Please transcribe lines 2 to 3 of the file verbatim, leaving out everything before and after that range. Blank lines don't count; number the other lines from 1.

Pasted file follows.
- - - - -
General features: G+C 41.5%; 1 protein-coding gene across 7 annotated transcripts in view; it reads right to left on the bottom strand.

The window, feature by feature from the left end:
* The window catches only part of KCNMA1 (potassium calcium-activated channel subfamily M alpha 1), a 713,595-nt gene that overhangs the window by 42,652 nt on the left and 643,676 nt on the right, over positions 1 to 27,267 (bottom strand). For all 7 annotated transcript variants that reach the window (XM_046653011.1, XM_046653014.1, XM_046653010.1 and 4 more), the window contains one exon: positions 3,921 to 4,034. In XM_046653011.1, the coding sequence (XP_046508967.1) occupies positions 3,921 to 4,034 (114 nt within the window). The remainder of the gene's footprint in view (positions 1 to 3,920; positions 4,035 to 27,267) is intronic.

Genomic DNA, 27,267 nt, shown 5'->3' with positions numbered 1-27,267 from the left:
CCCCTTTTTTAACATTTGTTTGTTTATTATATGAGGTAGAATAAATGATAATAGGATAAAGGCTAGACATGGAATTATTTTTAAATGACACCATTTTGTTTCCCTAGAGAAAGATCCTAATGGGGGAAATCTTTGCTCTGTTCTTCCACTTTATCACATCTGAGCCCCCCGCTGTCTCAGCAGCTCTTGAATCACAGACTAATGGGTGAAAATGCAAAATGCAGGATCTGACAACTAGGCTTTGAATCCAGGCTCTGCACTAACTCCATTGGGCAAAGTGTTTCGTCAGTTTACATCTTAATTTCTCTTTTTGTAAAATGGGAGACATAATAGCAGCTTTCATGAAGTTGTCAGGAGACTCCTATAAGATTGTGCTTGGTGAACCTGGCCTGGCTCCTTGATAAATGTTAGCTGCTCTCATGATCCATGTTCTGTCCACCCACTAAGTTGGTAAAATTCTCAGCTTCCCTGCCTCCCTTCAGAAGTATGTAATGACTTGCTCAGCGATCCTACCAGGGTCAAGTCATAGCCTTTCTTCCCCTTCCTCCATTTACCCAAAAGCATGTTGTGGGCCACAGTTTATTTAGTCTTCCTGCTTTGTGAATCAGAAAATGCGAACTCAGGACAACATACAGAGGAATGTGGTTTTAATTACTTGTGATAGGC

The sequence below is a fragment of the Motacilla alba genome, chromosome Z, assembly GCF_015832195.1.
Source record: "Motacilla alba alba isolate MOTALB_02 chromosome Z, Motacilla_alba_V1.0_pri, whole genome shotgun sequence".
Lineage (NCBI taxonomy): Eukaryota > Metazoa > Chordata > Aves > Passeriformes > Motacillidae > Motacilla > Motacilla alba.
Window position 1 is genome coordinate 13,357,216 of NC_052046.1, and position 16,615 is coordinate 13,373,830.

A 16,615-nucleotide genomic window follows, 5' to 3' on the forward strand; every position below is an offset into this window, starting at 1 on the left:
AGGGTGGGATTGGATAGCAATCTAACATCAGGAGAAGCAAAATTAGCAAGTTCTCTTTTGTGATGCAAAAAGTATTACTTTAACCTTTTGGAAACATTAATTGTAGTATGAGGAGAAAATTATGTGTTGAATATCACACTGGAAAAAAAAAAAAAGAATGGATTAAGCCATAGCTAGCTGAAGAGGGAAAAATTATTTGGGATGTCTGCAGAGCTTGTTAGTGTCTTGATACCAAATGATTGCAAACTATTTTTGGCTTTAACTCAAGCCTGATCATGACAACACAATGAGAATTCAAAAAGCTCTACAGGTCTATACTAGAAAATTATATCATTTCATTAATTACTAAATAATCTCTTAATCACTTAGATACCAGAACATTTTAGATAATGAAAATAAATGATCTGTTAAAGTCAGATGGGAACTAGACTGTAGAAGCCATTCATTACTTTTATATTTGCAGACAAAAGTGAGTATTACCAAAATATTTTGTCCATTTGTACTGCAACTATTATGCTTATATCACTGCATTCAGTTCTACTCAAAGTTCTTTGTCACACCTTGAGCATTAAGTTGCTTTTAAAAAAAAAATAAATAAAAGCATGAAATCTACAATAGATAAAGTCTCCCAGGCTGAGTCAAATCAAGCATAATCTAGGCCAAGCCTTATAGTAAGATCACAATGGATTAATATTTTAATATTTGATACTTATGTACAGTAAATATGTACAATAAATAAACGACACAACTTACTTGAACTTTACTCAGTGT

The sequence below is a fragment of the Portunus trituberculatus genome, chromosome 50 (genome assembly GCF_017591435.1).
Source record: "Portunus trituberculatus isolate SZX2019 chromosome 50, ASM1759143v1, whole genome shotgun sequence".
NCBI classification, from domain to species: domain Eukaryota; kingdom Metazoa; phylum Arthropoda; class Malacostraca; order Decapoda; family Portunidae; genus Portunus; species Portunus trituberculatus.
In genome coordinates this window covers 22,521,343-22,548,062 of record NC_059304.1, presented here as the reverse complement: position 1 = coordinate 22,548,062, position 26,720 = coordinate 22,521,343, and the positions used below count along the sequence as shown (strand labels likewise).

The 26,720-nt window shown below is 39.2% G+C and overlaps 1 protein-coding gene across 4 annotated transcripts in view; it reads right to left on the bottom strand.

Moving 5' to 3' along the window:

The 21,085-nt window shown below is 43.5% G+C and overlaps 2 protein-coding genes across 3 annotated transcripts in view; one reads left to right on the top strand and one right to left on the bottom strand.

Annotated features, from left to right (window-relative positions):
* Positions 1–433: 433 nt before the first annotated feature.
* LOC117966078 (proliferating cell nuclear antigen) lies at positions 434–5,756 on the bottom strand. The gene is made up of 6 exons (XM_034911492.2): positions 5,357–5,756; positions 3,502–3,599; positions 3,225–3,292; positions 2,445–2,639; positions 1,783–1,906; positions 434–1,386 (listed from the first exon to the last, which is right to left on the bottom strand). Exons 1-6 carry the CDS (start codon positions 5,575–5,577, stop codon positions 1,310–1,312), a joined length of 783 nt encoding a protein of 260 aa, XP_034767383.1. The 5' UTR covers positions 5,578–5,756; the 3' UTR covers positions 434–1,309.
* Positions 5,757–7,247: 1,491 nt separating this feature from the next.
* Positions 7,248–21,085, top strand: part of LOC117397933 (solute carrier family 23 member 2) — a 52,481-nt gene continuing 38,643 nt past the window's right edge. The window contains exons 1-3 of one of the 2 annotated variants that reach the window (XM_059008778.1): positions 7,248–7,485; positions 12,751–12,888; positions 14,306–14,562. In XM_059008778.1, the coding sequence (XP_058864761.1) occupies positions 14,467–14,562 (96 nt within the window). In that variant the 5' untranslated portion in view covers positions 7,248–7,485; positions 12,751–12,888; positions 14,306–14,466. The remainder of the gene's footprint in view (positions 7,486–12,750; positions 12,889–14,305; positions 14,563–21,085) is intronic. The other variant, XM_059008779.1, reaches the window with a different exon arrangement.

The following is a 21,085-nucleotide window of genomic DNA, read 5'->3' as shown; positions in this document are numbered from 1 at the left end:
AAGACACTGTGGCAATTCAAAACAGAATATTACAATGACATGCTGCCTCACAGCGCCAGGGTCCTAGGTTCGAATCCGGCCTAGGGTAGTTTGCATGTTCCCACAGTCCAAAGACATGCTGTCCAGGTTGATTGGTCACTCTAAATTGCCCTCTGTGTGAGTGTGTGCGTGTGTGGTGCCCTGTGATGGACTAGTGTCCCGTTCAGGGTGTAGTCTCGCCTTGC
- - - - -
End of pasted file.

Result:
The window, feature by feature from the left end:
* The window catches only part of KCNMA1 (potassium calcium-activated channel subfamily M alpha 1), a 713,595-nt gene that overhangs the window by 42,652 nt on the left and 643,676 nt on the right, over positions 1 to 27,267 (bottom strand). For all 7 annotated transcript variants that reach the window (XM_046653011.1, XM_046653014.1, XM_046653010.1 and 4 more), the window contains one exon: positions 3,921 to 4,034. In XM_046653011.1, the coding sequence (XP_046508967.1) occupies positions 3,921 to 4,034 (114 nt within the window). The remainder of the gene's footprint in view (positions 1 to 3,920; positions 4,035 to 27,267) is intronic.